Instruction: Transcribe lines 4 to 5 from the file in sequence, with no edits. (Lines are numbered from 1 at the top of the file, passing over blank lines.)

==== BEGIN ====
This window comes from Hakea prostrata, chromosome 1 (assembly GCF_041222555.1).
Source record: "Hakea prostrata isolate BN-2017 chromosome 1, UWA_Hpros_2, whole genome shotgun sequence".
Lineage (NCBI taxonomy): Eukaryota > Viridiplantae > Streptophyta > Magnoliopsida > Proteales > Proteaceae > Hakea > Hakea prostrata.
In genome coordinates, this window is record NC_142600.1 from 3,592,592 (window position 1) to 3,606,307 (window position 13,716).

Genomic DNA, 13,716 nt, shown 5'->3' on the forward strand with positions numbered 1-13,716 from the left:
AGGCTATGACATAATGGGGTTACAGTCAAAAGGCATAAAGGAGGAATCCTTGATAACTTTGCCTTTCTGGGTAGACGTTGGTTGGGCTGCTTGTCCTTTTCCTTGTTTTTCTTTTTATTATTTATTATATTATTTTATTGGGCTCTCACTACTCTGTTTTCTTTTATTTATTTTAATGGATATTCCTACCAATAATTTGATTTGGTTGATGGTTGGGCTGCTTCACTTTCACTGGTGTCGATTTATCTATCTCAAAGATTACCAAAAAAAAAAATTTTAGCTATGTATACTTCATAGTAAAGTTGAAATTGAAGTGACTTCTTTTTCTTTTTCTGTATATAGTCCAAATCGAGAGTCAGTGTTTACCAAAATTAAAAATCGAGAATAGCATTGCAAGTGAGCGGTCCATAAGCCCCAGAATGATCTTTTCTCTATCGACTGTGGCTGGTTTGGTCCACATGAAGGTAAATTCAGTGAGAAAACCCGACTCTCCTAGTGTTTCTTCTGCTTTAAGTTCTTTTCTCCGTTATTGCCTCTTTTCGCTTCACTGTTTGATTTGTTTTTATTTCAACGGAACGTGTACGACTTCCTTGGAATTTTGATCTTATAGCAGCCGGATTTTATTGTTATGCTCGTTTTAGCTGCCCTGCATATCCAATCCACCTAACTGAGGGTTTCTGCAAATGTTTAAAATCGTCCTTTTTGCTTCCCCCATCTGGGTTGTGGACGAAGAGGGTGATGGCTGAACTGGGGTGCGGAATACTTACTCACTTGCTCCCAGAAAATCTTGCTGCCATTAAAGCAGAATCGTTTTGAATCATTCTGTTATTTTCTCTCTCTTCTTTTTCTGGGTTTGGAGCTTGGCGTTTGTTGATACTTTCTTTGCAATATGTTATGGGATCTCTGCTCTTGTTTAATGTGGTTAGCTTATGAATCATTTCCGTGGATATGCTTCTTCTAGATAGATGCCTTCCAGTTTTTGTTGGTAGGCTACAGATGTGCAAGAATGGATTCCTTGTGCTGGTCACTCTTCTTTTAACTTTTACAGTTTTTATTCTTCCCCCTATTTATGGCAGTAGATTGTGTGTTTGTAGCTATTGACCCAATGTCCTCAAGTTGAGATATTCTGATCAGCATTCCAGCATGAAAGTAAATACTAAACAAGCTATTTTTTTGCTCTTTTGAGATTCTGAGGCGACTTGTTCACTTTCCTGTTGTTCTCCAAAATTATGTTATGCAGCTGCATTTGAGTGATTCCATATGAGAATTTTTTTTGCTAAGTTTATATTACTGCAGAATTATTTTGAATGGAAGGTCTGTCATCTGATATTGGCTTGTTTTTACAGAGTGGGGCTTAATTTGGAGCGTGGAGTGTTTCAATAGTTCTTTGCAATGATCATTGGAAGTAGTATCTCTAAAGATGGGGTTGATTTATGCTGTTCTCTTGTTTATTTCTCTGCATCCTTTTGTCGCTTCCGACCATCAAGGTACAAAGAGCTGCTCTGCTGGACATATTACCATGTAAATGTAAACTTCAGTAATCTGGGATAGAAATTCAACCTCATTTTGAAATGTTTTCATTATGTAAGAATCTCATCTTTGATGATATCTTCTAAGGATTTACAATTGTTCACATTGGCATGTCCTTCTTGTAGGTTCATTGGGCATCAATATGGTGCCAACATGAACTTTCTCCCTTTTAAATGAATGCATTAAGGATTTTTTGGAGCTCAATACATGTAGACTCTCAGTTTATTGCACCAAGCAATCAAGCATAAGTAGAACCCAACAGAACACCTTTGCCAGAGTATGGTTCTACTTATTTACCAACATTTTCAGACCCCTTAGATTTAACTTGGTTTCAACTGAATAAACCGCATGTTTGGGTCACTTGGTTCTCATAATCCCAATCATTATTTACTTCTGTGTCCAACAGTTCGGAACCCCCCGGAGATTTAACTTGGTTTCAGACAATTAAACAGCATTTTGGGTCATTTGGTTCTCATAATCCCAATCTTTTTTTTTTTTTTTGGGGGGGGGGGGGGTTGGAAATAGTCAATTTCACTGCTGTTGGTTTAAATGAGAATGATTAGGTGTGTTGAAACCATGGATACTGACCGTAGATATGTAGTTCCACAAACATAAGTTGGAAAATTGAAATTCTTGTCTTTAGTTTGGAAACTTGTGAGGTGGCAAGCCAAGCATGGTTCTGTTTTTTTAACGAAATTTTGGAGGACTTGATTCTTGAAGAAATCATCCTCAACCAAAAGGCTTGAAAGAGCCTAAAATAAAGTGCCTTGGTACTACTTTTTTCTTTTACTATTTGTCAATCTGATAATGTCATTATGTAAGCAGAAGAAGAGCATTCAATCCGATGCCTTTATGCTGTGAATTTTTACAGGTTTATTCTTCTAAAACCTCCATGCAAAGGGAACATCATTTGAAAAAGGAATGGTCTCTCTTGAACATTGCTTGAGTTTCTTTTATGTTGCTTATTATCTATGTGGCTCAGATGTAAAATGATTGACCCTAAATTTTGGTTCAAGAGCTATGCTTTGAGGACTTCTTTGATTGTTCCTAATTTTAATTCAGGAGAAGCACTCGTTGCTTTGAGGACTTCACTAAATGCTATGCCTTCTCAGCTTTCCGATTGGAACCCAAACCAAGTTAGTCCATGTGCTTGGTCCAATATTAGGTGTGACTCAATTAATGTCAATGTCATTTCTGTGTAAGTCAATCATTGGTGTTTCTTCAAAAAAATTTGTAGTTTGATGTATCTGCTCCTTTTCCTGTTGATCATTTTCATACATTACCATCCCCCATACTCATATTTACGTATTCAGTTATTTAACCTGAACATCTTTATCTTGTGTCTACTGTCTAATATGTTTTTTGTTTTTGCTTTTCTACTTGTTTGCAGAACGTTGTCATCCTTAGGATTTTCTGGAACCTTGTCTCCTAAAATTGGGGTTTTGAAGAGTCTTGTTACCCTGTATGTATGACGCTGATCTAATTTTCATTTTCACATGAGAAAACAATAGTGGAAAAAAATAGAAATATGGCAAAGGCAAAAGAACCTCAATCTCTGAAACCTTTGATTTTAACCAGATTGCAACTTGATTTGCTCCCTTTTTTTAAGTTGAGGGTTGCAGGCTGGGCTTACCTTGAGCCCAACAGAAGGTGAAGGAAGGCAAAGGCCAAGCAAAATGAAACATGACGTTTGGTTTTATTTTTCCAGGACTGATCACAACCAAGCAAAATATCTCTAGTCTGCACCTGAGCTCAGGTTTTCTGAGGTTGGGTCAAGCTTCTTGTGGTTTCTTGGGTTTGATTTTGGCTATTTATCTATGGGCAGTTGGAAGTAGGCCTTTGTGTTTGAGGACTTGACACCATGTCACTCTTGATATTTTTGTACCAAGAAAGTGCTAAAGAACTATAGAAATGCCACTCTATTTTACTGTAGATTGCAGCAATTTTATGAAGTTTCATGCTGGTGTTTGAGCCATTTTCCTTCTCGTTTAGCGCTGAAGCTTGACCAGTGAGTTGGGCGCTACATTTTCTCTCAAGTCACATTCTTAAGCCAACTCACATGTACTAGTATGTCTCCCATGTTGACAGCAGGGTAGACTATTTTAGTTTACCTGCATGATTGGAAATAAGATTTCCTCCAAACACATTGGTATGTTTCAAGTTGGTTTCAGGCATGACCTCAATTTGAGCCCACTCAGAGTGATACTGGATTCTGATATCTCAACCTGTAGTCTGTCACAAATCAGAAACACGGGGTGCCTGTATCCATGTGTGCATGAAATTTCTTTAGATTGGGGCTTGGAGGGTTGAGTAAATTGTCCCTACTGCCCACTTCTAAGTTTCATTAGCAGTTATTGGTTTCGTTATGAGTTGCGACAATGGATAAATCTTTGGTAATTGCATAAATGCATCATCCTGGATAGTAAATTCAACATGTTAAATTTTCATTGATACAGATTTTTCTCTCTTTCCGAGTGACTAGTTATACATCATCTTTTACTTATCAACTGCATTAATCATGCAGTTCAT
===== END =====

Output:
In genome coordinates, this window is record NC_142600.1 from 3,592,592 (window position 1) to 3,606,307 (window position 13,716).

Genomic DNA, 13,716 nt, shown 5'->3' on the forward strand with positions numbered 1-13,716 from the left: